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Fossil Invertebrates

sponges Arborospongia unnamed sponge productid brachiopod conularid

Sponges (and associated fauna)

The sponge Arborispongia (far left) (see Rigby, 1985) is locally abundant. An unnamed sponge (middle left) is much more rare. Scallop-like and mussel-like clams and spiny productid brachiopods (middle right) are frequently found attached to them. Conulariids (far right) are usually also found in association with Arborispongia (See Babcock and Feldmann, 1986). (Click on the fossils for popup enlargements.)

sphenothallus Sphenothallus species one colonial Sphenothallus


Two species of the attached invertebrate Sphenothallus Hall (Hill, 1978) are also common, each species in a different environment. Species 1 (left), a solitary form, is found toward the deeper part of the bay, while Species 2 (right), a branching, colonial form, is an indicator of shallow water. Sphenothallus is known from similar aged rocks in Indiana and Glencartholm, Scotland.

brachiopods and bivalves Lingula Aviculopecten mytiloid

Brachiopods and Bivalves

Occurrences of the inarticulate brachiopod Lingula are localized, as are the occurrences of the few kinds of articulate brachiopods (see Lutz-Garihan, 1985). Scallop-like and mussel-like bivalves, as well as Sphenothallus species 1, are found attached to many things; such as algal fronds (see McRoberts and Stanley, 1989), sponges, a sunken log, and cephalopod shells.

cephalopods orthocone nautiloid coiled nautiloid


Several species of orthoconic (Reticycloceras) and coiled (Anthracoceras) nautiloid cephalopods are abundant. While the shell minerals are usually gone, many specimens preserve traces of internal anatomy. They are indicators of open water marine influence (see Landman and Davis, 1988; Mapes, 1987).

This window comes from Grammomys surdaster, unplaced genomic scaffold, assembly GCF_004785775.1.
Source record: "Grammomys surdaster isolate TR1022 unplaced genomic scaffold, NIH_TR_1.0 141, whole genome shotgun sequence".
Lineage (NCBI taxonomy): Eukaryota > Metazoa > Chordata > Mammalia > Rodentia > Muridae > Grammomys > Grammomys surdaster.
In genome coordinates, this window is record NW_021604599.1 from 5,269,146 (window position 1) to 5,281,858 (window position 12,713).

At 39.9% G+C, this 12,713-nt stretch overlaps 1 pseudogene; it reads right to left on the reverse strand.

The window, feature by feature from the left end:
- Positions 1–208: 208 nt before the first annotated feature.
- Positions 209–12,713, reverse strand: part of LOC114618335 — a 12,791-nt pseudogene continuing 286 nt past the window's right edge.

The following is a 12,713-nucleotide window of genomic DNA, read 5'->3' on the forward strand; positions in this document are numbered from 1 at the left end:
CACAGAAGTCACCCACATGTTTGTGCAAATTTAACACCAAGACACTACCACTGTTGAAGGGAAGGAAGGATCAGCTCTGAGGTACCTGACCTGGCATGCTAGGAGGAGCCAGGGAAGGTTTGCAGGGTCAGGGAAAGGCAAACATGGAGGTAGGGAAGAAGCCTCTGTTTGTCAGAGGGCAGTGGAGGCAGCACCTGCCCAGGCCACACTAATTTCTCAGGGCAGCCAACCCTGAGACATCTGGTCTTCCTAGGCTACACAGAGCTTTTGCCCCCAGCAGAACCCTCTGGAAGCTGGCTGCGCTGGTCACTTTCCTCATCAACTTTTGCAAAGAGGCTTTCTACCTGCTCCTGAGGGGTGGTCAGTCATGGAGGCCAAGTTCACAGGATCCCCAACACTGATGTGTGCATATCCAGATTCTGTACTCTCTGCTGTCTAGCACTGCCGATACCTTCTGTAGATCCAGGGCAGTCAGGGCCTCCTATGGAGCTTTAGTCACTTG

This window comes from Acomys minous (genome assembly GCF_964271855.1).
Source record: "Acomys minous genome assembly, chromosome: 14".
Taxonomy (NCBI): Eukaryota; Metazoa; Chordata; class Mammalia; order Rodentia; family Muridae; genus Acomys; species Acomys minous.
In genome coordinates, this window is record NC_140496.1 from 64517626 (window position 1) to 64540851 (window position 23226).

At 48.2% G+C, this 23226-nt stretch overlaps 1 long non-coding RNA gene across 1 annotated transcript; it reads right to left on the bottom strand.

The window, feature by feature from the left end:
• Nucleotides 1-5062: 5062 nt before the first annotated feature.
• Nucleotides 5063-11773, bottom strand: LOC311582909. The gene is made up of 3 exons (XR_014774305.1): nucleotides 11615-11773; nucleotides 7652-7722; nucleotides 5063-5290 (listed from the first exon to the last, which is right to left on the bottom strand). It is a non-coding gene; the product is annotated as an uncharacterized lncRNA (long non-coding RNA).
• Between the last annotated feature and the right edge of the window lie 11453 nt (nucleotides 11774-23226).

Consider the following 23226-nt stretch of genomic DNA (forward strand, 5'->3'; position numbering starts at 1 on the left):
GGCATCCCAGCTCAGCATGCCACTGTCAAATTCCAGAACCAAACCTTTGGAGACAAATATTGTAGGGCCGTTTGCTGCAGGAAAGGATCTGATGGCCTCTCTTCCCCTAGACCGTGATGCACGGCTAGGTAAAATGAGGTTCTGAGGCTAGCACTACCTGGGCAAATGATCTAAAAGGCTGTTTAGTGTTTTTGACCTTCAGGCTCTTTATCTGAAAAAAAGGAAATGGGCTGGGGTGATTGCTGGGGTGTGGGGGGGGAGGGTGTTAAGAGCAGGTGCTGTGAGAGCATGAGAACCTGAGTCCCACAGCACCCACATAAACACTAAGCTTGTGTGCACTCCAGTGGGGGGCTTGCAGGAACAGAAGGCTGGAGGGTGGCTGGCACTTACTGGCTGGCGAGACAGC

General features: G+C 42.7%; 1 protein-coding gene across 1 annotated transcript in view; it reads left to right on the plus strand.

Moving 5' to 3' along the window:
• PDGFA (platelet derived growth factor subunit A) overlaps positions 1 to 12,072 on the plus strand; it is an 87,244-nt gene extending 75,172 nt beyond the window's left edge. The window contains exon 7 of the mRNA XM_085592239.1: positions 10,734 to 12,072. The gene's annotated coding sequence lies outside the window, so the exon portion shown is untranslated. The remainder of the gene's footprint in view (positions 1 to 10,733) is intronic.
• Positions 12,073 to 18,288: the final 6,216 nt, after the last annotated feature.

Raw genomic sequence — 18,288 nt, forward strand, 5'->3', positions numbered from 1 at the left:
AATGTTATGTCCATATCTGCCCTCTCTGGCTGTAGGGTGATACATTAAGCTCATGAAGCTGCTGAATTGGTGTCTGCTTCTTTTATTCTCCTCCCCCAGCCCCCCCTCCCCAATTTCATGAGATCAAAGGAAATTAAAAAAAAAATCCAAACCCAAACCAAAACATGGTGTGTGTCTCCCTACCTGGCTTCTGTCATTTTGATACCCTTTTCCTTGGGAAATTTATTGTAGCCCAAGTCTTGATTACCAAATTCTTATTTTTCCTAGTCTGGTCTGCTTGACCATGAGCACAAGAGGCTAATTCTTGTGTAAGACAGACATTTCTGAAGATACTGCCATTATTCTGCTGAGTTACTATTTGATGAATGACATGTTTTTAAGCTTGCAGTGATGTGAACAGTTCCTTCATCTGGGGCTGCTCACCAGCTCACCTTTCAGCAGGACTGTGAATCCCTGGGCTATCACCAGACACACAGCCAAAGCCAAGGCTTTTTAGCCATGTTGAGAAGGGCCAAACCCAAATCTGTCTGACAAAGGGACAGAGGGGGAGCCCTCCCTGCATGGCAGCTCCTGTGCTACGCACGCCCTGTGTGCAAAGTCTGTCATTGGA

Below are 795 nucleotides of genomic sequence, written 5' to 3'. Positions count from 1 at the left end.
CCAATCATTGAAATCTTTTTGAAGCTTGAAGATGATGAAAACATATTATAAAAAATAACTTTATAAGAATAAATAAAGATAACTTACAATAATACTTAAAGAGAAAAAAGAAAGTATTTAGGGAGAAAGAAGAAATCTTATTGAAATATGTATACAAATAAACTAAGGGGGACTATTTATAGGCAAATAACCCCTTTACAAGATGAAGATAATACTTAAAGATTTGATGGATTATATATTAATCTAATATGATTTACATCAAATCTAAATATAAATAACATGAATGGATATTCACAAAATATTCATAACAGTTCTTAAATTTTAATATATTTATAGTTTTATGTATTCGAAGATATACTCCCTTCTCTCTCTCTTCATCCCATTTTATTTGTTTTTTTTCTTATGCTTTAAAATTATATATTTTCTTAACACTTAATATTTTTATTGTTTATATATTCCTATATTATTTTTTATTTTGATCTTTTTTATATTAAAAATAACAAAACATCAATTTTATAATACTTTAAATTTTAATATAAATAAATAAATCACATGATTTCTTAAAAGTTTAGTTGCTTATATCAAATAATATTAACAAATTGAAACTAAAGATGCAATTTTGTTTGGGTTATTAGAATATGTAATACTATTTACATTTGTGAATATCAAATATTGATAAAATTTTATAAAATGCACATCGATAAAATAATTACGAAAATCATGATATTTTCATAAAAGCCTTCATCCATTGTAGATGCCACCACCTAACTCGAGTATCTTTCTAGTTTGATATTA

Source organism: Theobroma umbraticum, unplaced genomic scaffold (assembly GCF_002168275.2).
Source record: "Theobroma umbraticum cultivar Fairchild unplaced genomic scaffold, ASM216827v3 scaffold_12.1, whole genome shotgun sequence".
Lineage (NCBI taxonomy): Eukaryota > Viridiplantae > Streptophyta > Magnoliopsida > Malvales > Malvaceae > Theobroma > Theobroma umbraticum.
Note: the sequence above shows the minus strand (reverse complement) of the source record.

worms worm worm polychaete polychaete polychaete polychaete

Assorted Worms

There are many species of platyhelminth, nemertine, and annelid worms in the fauna (see Schram 1979c). (Click on the fossils to view a popup enlargment.)

fossil arthropods Dithyrocaris Tyrannophontes Bairdops Aenigmocaris Paleolimulus


At least one dozen species of concavicarid, phyllocarid (Dithyrocaris view 1 & view 2), paleostomatopod (Bairdops and Tyrannophontes), and eumalocostracan (Aenigmocaris) crustaceans are known (see Briggs and Rolfe, 1983; Factor and Feldmann, 1985; Hof, 1998; Jenner et al., 1998; Schram and Horner, 1978; Schram, 1979a, 1985). The sole species of horseshoe crab, Paleolimulus, is rare (see Schram, 1979b). Several species of Bear Gulch fish have crustaceans in their guts. Only one tiny trilobite specimen has been found in the Bear Gulch Limestone although they are not rare in adjacent shelly beds of the Heath Formation.


Echinoderms (crinoids, echinoids, asteroids, and ophiuroids) such as Lepidasterella are rare (see Welch, 1984), highly localized, and usually poorly preserved because of the postmortem loss of aragonite from their skeletons.


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